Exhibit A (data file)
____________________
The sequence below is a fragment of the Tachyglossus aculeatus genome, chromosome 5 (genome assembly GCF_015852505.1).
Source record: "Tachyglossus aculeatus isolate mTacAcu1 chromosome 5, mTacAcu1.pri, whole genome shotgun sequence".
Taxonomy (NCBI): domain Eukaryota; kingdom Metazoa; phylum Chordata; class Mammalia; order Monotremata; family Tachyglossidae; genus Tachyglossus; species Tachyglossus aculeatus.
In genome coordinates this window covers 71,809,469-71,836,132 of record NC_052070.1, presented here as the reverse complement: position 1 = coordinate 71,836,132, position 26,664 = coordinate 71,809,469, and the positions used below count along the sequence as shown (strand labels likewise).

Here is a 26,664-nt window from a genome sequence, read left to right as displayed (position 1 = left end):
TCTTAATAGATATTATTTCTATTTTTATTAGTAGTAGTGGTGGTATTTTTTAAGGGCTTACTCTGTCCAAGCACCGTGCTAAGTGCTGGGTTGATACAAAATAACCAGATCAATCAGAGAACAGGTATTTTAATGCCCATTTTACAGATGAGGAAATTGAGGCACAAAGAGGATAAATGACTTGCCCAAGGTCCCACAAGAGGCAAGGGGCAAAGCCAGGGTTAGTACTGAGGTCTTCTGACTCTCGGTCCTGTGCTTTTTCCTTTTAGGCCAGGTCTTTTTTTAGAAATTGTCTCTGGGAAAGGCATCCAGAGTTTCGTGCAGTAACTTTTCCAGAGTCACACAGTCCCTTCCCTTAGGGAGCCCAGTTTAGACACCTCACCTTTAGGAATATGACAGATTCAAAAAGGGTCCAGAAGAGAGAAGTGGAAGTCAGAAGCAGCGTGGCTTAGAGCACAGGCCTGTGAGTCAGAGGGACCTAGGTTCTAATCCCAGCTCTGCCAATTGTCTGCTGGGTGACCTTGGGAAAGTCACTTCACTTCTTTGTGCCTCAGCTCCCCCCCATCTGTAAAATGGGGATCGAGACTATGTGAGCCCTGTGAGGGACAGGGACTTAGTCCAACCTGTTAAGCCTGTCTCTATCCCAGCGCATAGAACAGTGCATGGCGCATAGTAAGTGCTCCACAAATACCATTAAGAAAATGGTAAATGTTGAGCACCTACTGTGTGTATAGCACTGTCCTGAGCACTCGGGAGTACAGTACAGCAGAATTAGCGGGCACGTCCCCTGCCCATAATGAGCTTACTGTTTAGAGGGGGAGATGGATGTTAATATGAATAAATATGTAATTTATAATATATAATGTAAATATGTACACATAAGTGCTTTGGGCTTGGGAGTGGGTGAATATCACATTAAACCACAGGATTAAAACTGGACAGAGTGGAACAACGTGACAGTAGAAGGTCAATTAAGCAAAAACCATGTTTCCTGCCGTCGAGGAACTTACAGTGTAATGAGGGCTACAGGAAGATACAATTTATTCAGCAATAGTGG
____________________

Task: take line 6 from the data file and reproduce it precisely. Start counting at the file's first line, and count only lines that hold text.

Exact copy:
TCTTAATAGATATTATTTCTATTTTTATTAGTAGTAGTGGTGGTATTTTTTAAGGGCTTACTCTGTCCAAGCACCGTGCTAAGTGCTGGGTTGATACAAAATAACCAGATCAATCAGAGAACAGGTATTTTAATGCCCATTTTACAGATGAGGAAATTGAGGCACAAAGAGGATAAATGACTTGCCCAAGGTCCCACAAGAGGCAAGGGGCAAAGCCAGGGTTAGTACTGAGGTCTTCTGACTCTCGGTCCTGTGCTTTTTCCTTTTAGGCCAGGTCTTTTTTTAGAAATTGTCTCTGGGAAAGGCATCCAGAGTTTCGTGCAGTAACTTTTCCAGAGTCACACAGTCCCTTCCCTTAGGGAGCCCAGTTTAGACACCTCACCTTTAGGAATATGACAGATTCAAAAAGGGTCCAGAAGAGAGAAGTGGAAGTCAGAAGCAGCGTGGCTTAGAGCACAGGCCTGTGAGTCAGAGGGACCTAGGTTCTAATCCCAGCTCTGCCAATTGTCTGCTGGGTGACCTTGGGAAAGTCACTTCACTTCTTTGTGCCTCAGCTCCCCCCCATCTGTAAAATGGGGATCGAGACTATGTGAGCCCTGTGAGGGACAGGGACTTAGTCCAACCTGTTAAGCCTGTCTCTATCCCAGCGCATAGAACAGTGCATGGCGCATAGTAAGTGCTCCACAAATACCATTAAGAAAATGGTAAATGTTGAGCACCTACTGTGTGTATAGCACTGTCCTGAGCACTCGGGAGTACAGTACAGCAGAATTAGCGGGCACGTCCCCTGCCCATAATGAGCTTACTGTTTAGAGGGGGAGATGGATGTTAATATGAATAAATATGTAATTTATAATATATAATGTAAATATGTACACATAAGTGCTTTGGGCTTGGGAGTGGGTGAATATCACATTAAACCACAGGATTAAAACTGGACAGAGTGGAACAACGTGACAGTAGAAGGTCAATTAAGCAAAAACCATGTTTCCTGCCGTCGAGGAACTTACAGTGTAATGAGGGCTACAGGAAGATACAATTTATTCAGCAATAGTGG